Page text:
Nichiren Buddhism and the teaching of Karma


Karma is the essence of one’s history of actions.  We make our history through our behaviour, speech and thoughts. The motivations of actions we do - reside in our subconscious mind, as powers driving us to speak, behave or think the way we do.


The record of our actions - is called Karma.  Correctly understood, Karma is the storehouse of the driving forces in our psychological domain, it is a mental energy, which attracts patterns of events we encounter - and influences our life and future tendencies. 


At each moment in time, we are adding something to our personal history, or our karma.  Karma is a ‘work in progress’.  The storehouse information about our tendencies and actions is never static, as we are always driven by intentions and continuous thinking.  This means that  Karma is not fixed.  If we make some efforts - we can change the orientation and direction of our intentions and create a shift towards a more positive and beneficial history of action, forming thus a good account of Karma.


The Mechanism of Creating Karma:

As mentioned, the word “Karma” means “the essence of one’s actions”, and actions are what we do at each moment - starting with thinking, speech and deeds,

becoming the driving force in our future behaviour. 


As Mahatma Gandhi explained:


Your beliefs become your thoughts,

Your thoughts become your words,
Your words become your actions,
Your actions become your habits,
Your habits become your
values,
Your values become your destiny.”


The mechanism through which karma is created follows the working of the Law of Cause and Effect.  This Law is described in the Lotus Sutra through the concept of the “Ten Factors” - and teaches that any action we do has two kinds of results:


  1. - a directly visible effect (Nyo Ze Ho), and

  2. - a latent effect (Nyo Ze Ka), a future potential for repeating the same event.


This latent effect (Nyo Ze Ka) is Karma: a latent possibility for future occurrence - a tendency to attract or repeat the same essence of action.  Repeated actions of a certain trend will create a deeper tendency and a stronger attraction of the same nature of events or motivations, becoming the driving force influencing the future of our life.  As such, we become psychologically prone to certain patterns of events. The mental energy of Karma becomes like ‘inner magnet’ - attracting from the environment that which matches and fits its nature, good or bad.


The important thing here is that karma is not fixed, but is constantly updated at each moment by our actions.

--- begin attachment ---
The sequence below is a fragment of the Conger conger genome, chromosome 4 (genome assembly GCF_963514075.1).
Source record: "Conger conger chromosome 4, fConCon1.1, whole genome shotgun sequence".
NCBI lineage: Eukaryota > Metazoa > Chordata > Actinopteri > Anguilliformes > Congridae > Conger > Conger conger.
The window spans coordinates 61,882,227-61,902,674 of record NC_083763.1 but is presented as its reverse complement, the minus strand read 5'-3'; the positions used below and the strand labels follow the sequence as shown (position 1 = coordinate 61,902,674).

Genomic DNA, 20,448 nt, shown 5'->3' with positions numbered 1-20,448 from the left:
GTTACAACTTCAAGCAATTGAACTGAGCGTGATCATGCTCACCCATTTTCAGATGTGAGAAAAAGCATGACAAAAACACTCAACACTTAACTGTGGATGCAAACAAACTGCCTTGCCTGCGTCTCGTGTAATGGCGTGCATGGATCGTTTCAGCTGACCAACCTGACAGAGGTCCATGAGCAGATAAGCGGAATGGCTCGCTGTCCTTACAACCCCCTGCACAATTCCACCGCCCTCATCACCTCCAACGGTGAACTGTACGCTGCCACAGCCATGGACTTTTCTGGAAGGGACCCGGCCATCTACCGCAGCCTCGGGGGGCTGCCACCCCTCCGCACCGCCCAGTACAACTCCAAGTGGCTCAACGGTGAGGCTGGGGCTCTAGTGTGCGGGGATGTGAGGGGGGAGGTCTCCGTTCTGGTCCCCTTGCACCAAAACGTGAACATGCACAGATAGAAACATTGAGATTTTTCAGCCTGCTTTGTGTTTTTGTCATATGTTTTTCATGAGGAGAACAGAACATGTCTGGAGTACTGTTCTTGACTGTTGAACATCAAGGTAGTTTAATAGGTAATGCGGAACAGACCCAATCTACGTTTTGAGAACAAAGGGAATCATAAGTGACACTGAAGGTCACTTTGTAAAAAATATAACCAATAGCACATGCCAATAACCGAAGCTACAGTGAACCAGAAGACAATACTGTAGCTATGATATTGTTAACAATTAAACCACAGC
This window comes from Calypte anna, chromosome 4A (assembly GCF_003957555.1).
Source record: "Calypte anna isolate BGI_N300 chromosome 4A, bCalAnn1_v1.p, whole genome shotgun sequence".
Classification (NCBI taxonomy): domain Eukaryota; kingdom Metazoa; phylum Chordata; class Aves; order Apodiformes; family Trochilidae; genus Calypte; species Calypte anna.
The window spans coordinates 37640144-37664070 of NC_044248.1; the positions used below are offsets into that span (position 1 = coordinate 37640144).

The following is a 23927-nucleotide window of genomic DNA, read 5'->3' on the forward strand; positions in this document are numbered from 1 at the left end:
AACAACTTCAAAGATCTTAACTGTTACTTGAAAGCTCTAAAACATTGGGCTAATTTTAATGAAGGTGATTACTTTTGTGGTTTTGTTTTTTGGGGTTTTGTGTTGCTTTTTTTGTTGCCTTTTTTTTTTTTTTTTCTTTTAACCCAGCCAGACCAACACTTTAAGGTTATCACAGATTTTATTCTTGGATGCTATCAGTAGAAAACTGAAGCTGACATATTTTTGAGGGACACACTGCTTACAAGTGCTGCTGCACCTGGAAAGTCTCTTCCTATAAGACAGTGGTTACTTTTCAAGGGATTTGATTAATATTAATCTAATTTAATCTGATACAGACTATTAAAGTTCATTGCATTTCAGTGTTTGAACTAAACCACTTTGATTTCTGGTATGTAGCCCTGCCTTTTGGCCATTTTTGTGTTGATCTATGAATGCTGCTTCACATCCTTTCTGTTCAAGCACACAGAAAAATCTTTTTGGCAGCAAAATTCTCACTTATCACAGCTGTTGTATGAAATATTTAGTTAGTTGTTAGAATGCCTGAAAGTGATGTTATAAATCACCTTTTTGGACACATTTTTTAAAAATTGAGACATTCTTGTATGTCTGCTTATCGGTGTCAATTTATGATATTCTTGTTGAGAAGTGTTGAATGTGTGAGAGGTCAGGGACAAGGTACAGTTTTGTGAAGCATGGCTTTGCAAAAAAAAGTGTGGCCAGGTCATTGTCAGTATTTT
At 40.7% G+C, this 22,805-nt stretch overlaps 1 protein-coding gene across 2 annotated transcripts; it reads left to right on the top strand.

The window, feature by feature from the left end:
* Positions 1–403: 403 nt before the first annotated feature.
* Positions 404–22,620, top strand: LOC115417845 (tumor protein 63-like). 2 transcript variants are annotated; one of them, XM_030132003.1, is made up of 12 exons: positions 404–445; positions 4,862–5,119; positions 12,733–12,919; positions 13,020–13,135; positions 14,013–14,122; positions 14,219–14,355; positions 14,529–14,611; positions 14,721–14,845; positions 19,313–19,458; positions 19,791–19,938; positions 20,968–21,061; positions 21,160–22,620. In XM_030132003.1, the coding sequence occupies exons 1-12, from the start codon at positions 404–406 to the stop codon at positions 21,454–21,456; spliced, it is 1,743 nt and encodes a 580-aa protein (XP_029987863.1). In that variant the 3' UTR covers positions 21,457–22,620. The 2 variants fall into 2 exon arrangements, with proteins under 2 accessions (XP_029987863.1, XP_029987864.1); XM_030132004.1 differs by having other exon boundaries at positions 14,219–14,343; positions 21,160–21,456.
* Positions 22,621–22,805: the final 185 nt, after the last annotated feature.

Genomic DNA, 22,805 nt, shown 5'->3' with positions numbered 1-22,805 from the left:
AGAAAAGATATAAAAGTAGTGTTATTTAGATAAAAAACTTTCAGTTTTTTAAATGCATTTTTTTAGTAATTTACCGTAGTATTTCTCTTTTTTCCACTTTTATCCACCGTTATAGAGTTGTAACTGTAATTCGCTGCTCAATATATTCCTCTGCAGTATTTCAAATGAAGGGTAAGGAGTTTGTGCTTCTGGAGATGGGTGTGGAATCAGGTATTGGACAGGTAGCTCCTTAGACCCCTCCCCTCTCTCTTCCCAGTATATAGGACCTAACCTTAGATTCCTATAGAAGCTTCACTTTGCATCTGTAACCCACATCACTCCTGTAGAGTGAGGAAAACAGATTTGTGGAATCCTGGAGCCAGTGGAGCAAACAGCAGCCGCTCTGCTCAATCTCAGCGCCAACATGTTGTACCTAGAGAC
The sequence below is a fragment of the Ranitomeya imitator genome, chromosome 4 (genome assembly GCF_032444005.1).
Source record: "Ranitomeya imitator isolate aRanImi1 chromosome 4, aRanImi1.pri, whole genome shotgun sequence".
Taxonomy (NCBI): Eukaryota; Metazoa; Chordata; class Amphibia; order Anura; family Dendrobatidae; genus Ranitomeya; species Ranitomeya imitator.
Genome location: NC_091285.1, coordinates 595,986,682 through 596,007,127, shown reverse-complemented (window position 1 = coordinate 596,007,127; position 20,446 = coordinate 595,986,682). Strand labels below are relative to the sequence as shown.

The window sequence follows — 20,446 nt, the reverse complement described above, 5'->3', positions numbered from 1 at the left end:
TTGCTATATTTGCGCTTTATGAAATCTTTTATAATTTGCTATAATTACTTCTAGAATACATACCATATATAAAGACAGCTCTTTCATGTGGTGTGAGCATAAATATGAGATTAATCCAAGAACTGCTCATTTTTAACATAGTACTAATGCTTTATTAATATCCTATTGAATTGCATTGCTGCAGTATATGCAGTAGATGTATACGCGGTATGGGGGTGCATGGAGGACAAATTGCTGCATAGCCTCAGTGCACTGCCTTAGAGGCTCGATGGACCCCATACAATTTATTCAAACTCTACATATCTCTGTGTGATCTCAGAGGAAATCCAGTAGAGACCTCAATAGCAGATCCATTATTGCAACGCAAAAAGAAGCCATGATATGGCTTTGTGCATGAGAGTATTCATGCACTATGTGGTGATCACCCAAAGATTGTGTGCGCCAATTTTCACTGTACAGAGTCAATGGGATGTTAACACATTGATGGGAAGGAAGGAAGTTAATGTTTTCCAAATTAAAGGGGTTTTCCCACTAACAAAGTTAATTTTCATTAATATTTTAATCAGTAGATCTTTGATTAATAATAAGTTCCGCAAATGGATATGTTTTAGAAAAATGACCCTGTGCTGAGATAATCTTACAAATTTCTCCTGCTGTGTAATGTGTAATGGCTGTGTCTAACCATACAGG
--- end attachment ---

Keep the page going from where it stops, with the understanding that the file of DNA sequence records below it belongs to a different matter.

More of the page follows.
Taking responsibility for one’s life


Because karma is created at each moment, Nichiren Buddhism, regards karma as a beneficial mental power for creating the future. Determination at the present moment to realise our goals creates a powerful karmic tendency for transforming our reality aiming for realizing a path of inner freedom, happiness and creating value. Karma is about creating the future through present causes - it is not about dwelling into the past.


Nichiren Buddhism is about transforming one’s karma into a positive energy of action, because the present moment is the decisive factor for creating beneficial conditions for our future.


Some Buddhist schools seem to be obsessed by theories of karma and past life, explaining any difficulty or hardship one faces in life as a punishment for “bad karma”.  In Nichiren Buddhism, hardships are fuel for gaining inner strength and are welcomed as opportunities for transformation, turning poison into medicine and winning over our own weaknesses.


While we are not responsible for other people’s actions towards us (it is their own responsibility) - we are, however, responsible for our own reaction towards others.  Seeking a better way of reaction in daily life, (which would ensure benefit of self-and-others), we need to take command and direct our actions - rather than letting our immature reactions or past habits or tendencies take the lead.


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Author; Safwan Zabalawi (Darshams)


Transforming Karma


How Does Karma Survive Death?


P.Ikeda Guidance on Karma


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